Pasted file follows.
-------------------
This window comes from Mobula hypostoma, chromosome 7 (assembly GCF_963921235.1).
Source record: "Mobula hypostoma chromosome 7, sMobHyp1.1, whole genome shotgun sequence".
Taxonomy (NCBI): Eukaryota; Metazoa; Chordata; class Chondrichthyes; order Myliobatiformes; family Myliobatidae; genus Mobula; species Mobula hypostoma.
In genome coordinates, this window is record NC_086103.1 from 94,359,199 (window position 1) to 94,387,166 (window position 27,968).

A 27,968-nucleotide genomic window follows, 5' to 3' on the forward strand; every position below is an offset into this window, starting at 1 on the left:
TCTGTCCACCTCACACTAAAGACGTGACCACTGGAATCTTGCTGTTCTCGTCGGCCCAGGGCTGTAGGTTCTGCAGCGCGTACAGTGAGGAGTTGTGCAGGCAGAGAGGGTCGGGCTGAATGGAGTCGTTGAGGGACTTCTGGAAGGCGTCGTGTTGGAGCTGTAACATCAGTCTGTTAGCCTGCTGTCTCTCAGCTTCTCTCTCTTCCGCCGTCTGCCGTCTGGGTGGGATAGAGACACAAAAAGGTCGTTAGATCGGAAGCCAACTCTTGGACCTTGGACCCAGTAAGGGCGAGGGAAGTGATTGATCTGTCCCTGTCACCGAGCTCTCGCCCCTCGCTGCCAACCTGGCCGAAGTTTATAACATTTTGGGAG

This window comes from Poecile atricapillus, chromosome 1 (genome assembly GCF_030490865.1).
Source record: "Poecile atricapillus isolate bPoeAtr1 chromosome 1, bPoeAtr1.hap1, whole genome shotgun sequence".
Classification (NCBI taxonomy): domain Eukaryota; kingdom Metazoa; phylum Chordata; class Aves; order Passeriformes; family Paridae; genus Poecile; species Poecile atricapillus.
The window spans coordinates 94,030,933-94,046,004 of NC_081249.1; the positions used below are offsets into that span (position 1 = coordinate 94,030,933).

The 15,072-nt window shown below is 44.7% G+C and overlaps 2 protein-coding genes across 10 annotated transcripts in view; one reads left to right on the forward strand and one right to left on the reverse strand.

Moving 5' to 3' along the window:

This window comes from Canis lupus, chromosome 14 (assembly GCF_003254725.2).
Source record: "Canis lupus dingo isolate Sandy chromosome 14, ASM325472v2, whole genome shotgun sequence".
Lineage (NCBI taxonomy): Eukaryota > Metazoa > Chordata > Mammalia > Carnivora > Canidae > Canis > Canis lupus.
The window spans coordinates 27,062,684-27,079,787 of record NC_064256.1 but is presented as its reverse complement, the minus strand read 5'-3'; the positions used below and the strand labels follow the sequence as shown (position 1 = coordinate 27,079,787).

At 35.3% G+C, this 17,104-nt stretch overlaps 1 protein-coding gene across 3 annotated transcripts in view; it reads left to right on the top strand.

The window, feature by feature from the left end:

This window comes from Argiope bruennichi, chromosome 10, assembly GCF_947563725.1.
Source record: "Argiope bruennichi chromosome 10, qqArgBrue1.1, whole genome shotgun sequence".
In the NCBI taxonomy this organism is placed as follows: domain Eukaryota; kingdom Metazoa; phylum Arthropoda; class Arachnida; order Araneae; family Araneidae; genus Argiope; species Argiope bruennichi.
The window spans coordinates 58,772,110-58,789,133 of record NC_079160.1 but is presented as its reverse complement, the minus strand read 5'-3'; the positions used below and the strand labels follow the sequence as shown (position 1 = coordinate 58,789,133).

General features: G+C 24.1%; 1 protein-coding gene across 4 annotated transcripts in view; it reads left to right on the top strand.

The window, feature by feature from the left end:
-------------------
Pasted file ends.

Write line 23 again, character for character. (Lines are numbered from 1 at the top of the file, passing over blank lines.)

General features: G+C 24.1%; 1 protein-coding gene across 4 annotated transcripts in view; it reads left to right on the top strand.